I feel that I am caught between two worlds, and most of all, that it shouldn't be that way.
I really miss my life of being a theist/christian. I had so much more confidence, I could explain so many more things, and the people I became friends with over the past several years knew me. Now that I'm a nonbeliever, I don't have those luxuries anymore. I have become a student of reality all over again, relearning a lot of things I thought I knew. A lot of my old friends no longer speak to me, and I have to believe that it's simply because they're uncomfortable. Some people still talk to me like it's normal all the time, and retain the ability to have normal conversations about disagreements, and if I've made one thing consistently clear, it's that disagreement does not bother me in the least. I don't mind being told I'm wrong, and I don't mind debating issues if people want to. I change my views if it is warranted by evidence and good arguments, and I think that bothers some people.
I must conclude that some people don't want to discuss issues. Maybe they're scared, maybe they're confused, maybe they're trying to justify themselves, maybe they just don't care. Either way, it really sucks that to some people, I am apparently a set of beliefs instead of a person, and they cannot get past their disagreements enough to still speak to me. It's unfortunate that this sometimes comes out in rather petty ways, and it's sad that people can't take 10 minutes out of their day to thoughtfully speak to me when they think I'm incorrect or out of line. It's sad that a lot of people disregard my continued idealism as anger.
Then again, it's nothing new. I'm just on the wrong side of the fence now.
I totally get why some atheists act religious about atheism. Humans are social, and they need social groups. Tribal groups provide that, and they provide a cause, a way of uniting against a common enemy. It seems like a lot of people choose this, and my understanding is because that's how people evolved to act. That doesn't upset me, though it used to. It certainly doesn't make sense to act this way about being an atheist, of all things, but it's apparently the majority. If there's one thing that's always been true about me, it's that the majority is the first thing I question, and if they don't measure up to ideal definitions, then we have a disagreement. Some people simplify that with the term "making trouble."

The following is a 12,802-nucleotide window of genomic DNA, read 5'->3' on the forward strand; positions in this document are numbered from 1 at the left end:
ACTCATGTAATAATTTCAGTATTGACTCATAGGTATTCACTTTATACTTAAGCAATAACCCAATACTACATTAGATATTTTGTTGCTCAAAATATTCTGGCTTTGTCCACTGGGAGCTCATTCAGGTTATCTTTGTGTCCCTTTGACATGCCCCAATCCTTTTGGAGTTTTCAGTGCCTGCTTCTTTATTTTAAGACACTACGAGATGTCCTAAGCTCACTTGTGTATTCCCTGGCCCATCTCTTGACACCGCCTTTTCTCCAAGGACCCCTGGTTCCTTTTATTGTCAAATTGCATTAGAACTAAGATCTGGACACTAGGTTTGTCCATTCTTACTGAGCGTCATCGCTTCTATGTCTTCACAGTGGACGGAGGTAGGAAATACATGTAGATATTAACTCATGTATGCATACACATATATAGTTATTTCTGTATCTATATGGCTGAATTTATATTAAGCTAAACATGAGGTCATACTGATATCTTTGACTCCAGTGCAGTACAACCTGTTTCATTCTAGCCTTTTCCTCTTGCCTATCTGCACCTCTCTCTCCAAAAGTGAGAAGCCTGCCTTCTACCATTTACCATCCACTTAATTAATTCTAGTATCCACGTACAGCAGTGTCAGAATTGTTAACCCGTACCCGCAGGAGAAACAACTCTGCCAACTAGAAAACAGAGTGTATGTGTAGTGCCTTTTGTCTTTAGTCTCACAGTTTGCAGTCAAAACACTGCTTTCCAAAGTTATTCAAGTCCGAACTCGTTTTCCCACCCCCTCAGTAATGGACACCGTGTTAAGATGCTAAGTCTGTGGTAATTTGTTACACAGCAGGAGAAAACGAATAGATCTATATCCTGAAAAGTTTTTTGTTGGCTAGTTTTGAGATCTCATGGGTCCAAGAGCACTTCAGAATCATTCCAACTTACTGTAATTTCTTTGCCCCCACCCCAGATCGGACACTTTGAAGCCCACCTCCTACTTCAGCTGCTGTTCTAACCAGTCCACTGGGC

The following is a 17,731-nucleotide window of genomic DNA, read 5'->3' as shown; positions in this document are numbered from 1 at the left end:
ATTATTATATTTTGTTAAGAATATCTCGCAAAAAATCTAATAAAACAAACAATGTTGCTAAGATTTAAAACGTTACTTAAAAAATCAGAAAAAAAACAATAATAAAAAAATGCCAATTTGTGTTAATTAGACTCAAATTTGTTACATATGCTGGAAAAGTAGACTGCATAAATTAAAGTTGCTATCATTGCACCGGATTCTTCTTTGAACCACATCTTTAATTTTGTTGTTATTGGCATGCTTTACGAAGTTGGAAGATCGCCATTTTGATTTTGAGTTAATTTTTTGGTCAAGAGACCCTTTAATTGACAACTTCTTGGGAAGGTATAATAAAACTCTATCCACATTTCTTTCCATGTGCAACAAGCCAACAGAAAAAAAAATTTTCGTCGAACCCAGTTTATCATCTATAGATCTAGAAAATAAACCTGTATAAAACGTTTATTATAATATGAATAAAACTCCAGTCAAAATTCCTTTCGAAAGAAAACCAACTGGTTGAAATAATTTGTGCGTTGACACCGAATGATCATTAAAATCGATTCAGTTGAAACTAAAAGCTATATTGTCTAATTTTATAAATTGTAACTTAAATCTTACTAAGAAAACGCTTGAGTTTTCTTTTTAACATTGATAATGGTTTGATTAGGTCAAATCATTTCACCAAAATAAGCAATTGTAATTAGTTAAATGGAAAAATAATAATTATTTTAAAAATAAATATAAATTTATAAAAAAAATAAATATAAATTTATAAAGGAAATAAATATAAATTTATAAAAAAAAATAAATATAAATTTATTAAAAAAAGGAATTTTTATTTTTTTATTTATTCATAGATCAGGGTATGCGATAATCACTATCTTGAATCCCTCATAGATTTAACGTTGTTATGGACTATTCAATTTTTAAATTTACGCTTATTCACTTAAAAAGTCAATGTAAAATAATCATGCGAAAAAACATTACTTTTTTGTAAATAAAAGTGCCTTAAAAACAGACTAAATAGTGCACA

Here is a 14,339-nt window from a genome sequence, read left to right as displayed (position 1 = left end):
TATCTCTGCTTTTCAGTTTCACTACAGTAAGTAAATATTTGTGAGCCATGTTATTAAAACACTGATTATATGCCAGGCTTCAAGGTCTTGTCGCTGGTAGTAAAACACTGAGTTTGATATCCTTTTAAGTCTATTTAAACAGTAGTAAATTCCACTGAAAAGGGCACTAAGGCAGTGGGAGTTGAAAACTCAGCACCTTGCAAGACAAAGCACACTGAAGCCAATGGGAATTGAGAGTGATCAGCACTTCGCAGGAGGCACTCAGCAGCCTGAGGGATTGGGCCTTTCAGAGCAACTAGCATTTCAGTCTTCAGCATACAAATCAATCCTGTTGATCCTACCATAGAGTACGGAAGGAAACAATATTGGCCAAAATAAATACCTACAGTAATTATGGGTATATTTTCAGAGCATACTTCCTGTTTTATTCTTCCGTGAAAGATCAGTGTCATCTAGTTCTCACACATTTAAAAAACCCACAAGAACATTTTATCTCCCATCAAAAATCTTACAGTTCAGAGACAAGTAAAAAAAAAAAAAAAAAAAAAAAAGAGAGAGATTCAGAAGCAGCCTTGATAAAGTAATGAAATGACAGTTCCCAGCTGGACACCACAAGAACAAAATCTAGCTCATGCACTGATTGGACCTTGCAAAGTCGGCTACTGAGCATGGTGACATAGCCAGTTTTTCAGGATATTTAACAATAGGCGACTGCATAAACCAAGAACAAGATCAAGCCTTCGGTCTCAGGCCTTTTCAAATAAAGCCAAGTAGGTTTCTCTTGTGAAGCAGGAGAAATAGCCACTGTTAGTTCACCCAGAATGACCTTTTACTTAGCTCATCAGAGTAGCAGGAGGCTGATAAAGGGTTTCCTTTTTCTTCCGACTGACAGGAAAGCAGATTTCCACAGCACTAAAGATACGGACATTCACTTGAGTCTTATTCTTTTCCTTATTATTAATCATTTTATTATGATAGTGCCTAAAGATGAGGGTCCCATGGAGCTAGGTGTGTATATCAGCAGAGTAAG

I have to accept this part of me, because it's not going away. Though it has made a lot of people go away, that is their decision, not mine. I can't be upset about it anymore, because it's killing me. I'd rather be happy about the people that still want to talk to me and hang out with me and discuss issues and disagree if necessary without it being the end of the world, because that's much more enjoyable.
I think there's an unfortunate tendency for people to need a tribal group lead by authority figures, and I think that the sooner people can overcome this, the sooner we can have peace. Wars don't surprise me, yet another group of people that trod on the rights of others doesn't surprise me, political manipulation and religious abuse don't surprise me. What surprises and amazes me is when people rise above all of it and care about what's true and choose to act in a way that is transparent and beneficial. Those are the people I enjoy and admire, and there should be more of them. What's funny is, these people are also troublemakers. The people with agendas and axes to grind can't stand them, because they change their mind when it should be changed, they question things when they should be questioned, and they don't swear blood allegiance to a group of any kind.
I aspire to make as much trouble as these people. I wish to be dispassionate and at once enthusiastic in pursuing truth, and I wish to never settle for what a majority of people tell me to just "have faith" or "come to conclusions" about. Making trouble is a good goal, I think.